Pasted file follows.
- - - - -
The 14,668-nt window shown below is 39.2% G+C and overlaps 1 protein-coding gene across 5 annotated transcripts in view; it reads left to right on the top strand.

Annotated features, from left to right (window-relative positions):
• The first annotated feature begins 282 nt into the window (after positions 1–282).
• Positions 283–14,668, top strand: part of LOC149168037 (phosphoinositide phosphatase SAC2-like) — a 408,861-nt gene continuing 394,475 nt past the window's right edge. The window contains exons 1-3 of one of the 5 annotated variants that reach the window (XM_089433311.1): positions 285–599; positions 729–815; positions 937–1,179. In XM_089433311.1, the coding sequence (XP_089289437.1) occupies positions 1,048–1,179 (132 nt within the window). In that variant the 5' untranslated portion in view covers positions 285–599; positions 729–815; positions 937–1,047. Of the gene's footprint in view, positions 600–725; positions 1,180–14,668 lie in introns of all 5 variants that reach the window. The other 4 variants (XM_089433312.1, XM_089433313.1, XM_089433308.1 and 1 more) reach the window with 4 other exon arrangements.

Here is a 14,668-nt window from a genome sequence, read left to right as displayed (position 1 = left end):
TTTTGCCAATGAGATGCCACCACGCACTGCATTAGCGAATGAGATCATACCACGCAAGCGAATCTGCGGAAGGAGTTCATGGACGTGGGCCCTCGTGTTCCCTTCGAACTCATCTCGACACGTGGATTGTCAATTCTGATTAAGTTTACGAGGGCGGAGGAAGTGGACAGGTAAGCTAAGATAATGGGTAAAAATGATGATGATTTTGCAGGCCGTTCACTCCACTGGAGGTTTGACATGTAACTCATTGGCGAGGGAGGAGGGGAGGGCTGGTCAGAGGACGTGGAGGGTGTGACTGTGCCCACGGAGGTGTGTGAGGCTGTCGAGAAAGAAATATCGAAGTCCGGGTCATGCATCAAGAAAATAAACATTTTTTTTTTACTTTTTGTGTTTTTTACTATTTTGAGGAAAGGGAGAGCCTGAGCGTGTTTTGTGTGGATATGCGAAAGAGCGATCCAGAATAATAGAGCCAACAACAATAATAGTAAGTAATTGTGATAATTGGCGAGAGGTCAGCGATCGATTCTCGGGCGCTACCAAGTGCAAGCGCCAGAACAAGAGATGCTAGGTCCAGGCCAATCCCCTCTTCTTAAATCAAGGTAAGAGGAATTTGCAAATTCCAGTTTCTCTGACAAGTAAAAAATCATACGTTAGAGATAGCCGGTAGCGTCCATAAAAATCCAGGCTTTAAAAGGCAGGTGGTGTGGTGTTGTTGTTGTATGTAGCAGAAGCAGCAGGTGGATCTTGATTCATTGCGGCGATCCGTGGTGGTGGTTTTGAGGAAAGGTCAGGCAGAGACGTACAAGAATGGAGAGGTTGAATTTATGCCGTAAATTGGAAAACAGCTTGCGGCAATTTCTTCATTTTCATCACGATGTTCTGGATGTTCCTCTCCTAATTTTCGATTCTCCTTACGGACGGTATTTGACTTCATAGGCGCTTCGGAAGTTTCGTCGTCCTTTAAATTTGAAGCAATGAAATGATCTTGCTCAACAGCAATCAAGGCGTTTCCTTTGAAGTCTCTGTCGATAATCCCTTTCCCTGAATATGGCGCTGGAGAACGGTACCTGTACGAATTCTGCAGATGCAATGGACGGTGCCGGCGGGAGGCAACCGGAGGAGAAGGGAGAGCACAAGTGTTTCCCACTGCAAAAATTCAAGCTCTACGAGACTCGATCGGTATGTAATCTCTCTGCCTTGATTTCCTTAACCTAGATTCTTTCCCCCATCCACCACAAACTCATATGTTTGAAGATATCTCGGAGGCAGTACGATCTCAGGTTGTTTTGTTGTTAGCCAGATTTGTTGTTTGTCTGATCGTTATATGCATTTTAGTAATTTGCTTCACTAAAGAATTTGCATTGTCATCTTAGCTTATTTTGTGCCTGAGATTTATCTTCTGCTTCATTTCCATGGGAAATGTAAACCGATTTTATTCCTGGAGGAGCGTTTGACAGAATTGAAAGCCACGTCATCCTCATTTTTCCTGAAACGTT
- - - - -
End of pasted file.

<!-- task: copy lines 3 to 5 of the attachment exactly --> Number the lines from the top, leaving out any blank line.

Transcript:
• The first annotated feature begins 282 nt into the window (after positions 1–282).
• Positions 283–14,668, top strand: part of LOC149168037 (phosphoinositide phosphatase SAC2-like) — a 408,861-nt gene continuing 394,475 nt past the window's right edge. The window contains exons 1-3 of one of the 5 annotated variants that reach the window (XM_089433311.1): positions 285–599; positions 729–815; positions 937–1,179. In XM_089433311.1, the coding sequence (XP_089289437.1) occupies positions 1,048–1,179 (132 nt within the window). In that variant the 5' untranslated portion in view covers positions 285–599; positions 729–815; positions 937–1,047. Of the gene's footprint in view, positions 600–725; positions 1,180–14,668 lie in introns of all 5 variants that reach the window. The other 4 variants (XM_089433312.1, XM_089433313.1, XM_089433308.1 and 1 more) reach the window with 4 other exon arrangements.

Here is a 14,668-nt window from a genome sequence, read left to right as displayed (position 1 = left end):